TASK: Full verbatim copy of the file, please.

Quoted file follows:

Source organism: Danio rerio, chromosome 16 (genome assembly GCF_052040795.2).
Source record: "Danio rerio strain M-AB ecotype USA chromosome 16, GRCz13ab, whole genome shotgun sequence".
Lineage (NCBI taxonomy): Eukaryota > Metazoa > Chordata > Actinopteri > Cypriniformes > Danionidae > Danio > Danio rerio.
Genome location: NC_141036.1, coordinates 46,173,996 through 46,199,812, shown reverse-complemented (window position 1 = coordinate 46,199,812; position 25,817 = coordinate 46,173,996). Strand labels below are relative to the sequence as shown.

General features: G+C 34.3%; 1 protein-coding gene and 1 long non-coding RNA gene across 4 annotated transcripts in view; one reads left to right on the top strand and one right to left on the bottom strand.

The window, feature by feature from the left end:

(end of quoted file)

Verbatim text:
Source organism: Danio rerio, chromosome 16 (genome assembly GCF_052040795.2).
Source record: "Danio rerio strain M-AB ecotype USA chromosome 16, GRCz13ab, whole genome shotgun sequence".
Lineage (NCBI taxonomy): Eukaryota > Metazoa > Chordata > Actinopteri > Cypriniformes > Danionidae > Danio > Danio rerio.
Genome location: NC_141036.1, coordinates 46,173,996 through 46,199,812, shown reverse-complemented (window position 1 = coordinate 46,199,812; position 25,817 = coordinate 46,173,996). Strand labels below are relative to the sequence as shown.

General features: G+C 34.3%; 1 protein-coding gene and 1 long non-coding RNA gene across 4 annotated transcripts in view; one reads left to right on the top strand and one right to left on the bottom strand.

The window, feature by feature from the left end: